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Ladenburger v. Colvin

United States District Court, D. Colorado

April 13, 2017

THERESA LADENBURGER, Plaintiff,
v.
CAROLYN W. COLVIN, Acting Commissioner of Social Security Administration Defendant.

          OPINION AND ORDER

          RAYMOND P. MOORE United States District Judge.

         On October 1, 2015, plaintiff Theresa Ladenburger (“plaintiff”) appealed the Acting Commissioner of Social Security's (“defendant” or “Commissioner”) denial of plaintiff's application for Social Security disability benefits. (ECF No. 1.) In her Opening Brief, plaintiff raised the following issues for judicial review: (1) did the Administrative Law Judge (“the ALJ”) commit an error of law and was its decision supported by substantial evidence;[1] (2) did the ALJ err in finding that plaintiff could do jobs in the national economy when the only jobs possible did not have significant numbers under 42 C.F.R. § 404.1560(c); (3) did the ALJ commit reversible error in failing to find that plaintiff met Medical Vocational Guidelines (a.k.a “the grid rules”) 201.14; and (4) did the ALJ fail to properly evaluate the functional evaluation of Doris Shriver. (ECF No. 19.)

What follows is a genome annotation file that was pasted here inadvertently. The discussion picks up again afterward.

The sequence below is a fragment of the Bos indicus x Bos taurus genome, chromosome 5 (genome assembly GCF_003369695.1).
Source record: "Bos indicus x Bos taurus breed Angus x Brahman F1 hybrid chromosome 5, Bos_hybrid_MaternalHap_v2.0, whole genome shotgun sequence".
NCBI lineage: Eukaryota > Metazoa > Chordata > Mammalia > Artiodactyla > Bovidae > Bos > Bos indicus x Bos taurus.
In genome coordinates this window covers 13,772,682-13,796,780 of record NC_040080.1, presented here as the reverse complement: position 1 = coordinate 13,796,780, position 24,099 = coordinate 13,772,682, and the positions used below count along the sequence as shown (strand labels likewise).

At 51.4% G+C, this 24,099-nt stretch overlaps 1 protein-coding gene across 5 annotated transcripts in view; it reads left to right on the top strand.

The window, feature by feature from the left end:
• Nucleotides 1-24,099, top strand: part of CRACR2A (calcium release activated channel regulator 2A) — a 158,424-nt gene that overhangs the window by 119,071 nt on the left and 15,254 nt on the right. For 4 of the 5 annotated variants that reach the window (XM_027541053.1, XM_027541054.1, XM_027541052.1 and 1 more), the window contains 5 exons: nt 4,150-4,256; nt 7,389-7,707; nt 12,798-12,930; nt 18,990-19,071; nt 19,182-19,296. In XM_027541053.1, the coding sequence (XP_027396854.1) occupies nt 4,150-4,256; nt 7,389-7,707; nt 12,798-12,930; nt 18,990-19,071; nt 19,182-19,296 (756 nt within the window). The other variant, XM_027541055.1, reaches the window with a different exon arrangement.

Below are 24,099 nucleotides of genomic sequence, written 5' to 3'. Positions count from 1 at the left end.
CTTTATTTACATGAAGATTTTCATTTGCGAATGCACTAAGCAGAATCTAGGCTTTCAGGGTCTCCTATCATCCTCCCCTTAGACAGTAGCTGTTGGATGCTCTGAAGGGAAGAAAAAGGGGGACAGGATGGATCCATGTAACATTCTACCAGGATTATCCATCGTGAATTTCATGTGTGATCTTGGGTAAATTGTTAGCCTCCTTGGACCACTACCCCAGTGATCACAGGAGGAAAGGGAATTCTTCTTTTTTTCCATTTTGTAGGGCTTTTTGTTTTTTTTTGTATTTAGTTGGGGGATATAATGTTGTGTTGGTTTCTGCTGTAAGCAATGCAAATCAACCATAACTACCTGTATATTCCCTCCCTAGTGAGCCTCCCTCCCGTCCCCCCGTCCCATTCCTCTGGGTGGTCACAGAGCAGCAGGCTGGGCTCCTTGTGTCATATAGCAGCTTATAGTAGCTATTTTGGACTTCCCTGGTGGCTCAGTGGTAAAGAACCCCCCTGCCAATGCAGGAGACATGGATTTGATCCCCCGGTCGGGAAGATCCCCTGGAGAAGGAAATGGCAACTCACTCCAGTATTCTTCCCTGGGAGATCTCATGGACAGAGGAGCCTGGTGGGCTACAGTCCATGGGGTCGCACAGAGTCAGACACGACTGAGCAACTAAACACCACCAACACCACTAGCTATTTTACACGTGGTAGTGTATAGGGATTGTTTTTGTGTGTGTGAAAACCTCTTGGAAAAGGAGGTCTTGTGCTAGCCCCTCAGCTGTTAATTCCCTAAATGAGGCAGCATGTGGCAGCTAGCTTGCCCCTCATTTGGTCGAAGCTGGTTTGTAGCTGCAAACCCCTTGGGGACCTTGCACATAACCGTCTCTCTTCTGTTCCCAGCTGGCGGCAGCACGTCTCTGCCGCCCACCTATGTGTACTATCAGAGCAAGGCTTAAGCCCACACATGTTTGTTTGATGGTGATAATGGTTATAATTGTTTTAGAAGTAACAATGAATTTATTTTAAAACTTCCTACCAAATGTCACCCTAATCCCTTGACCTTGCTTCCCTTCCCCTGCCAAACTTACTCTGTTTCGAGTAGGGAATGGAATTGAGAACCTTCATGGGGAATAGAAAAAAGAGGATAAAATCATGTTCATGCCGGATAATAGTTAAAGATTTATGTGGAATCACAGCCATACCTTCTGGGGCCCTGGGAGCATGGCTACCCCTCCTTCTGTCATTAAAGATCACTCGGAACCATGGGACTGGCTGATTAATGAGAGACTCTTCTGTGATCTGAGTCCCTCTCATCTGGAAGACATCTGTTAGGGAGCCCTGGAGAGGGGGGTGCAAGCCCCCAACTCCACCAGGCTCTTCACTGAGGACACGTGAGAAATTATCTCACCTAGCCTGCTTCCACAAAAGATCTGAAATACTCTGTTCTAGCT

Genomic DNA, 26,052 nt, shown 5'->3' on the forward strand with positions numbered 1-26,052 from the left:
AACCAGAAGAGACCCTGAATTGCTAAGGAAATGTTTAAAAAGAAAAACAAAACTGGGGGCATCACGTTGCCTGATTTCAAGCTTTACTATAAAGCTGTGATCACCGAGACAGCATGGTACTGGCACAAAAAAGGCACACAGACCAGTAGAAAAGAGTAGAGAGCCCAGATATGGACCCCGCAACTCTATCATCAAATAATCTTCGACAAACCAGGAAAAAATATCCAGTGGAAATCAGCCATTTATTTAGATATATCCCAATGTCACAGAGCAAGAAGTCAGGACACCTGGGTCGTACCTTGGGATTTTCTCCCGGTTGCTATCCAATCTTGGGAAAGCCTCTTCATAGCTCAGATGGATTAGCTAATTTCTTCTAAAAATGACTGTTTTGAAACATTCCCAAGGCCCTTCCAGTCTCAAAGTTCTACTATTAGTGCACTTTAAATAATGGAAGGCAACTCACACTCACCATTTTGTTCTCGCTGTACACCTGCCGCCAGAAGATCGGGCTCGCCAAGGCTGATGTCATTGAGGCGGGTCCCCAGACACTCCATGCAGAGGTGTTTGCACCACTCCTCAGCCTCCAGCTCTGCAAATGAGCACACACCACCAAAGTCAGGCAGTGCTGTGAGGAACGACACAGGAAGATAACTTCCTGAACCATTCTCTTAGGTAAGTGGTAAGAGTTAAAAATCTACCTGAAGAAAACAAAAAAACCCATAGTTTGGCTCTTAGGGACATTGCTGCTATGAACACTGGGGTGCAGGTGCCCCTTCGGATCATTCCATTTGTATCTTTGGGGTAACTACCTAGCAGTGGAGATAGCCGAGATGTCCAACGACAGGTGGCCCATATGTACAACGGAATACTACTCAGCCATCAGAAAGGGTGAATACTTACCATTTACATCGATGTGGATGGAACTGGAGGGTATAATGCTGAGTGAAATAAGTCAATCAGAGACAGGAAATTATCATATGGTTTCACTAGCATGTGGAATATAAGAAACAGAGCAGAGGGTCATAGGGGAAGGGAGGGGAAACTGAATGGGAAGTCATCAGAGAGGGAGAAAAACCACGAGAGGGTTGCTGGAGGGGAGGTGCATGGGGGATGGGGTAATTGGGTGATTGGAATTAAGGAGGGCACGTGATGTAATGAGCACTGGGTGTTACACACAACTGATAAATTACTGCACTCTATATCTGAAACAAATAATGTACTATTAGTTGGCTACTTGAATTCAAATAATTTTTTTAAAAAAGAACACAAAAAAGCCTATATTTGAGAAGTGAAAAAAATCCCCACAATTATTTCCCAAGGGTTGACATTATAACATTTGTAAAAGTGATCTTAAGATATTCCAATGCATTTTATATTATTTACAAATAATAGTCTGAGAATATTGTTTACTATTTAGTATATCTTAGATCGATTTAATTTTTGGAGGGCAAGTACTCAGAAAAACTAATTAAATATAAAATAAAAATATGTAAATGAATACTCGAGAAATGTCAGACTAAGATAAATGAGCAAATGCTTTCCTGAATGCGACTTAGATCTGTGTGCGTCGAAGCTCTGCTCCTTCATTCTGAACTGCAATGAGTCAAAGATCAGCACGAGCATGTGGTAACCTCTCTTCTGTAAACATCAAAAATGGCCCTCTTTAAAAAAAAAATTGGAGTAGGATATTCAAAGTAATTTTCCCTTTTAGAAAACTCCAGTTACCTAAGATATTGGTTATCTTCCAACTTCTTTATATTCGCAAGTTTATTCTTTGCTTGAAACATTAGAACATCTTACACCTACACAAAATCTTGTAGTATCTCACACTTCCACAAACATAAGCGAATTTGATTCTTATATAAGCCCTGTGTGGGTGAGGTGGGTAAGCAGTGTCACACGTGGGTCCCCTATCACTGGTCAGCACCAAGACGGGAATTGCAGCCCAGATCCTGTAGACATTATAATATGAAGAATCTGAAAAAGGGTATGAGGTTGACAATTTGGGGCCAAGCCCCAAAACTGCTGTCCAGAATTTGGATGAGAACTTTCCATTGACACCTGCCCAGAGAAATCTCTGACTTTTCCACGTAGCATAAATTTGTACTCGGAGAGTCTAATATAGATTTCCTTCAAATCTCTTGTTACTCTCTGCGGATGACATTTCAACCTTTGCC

With this appeal being fully briefed (ECF Nos. 19, 21, 24), the Court makes the following findings.

         I. The ALJ's Decision

         On October 21, 2012, plaintiff filed an application seeking disability insurance benefits, alleging disability beginning as of November 30, 2012. (Administrative Record (“AR”) at 92.) At step one of the five-step evaluation process, the ALJ determined that plaintiff had not been engaged in substantial gainful activity since April 17, 2012. (Id. at 94.) At step two, the ALJ determined that plaintiff had the following severe impairments: obesity; cervical spine disorder; mild degeneration of the right shoulder acromioclavicular joint; and myofasciitis of the neck and shoulders. (Id.) At step three, the ALJ determined that plaintiff did not have an impairment or combination of impairments that met or medically equaled the severity of one of the impairments listed in the governing regulations. (Id. at 95.)

         Before reaching step four, the ALJ determined that plaintiff had the residual functional capacity to perform light work, except no over chest level work, no climbing of ladders or scaffolds, no extended arm reaching with the dominant upper extremity, and only occasional turning and flexing of the neck. (Id. at 95-101.) In so determining, the ALJ, inter alia, gave no weight to the opinion of Doris Shriver (“Shriver”), an occupational therapist who performed a worker's compensation evaluation of plaintiff, dated August 5, 2013. (Id. at 100.) The ALJ found Shriver's opinion to have no weight because it was a non-acceptable medical source, Shriver evaluated plaintiff on one occasion, Shriver had limited interaction with plaintiff, Shriver arrived at physical limitations that exceeded limits recommended by acceptable medical sources, and Shriver opined on plaintiff's mental functioning when she was not qualified to do so. (Id.)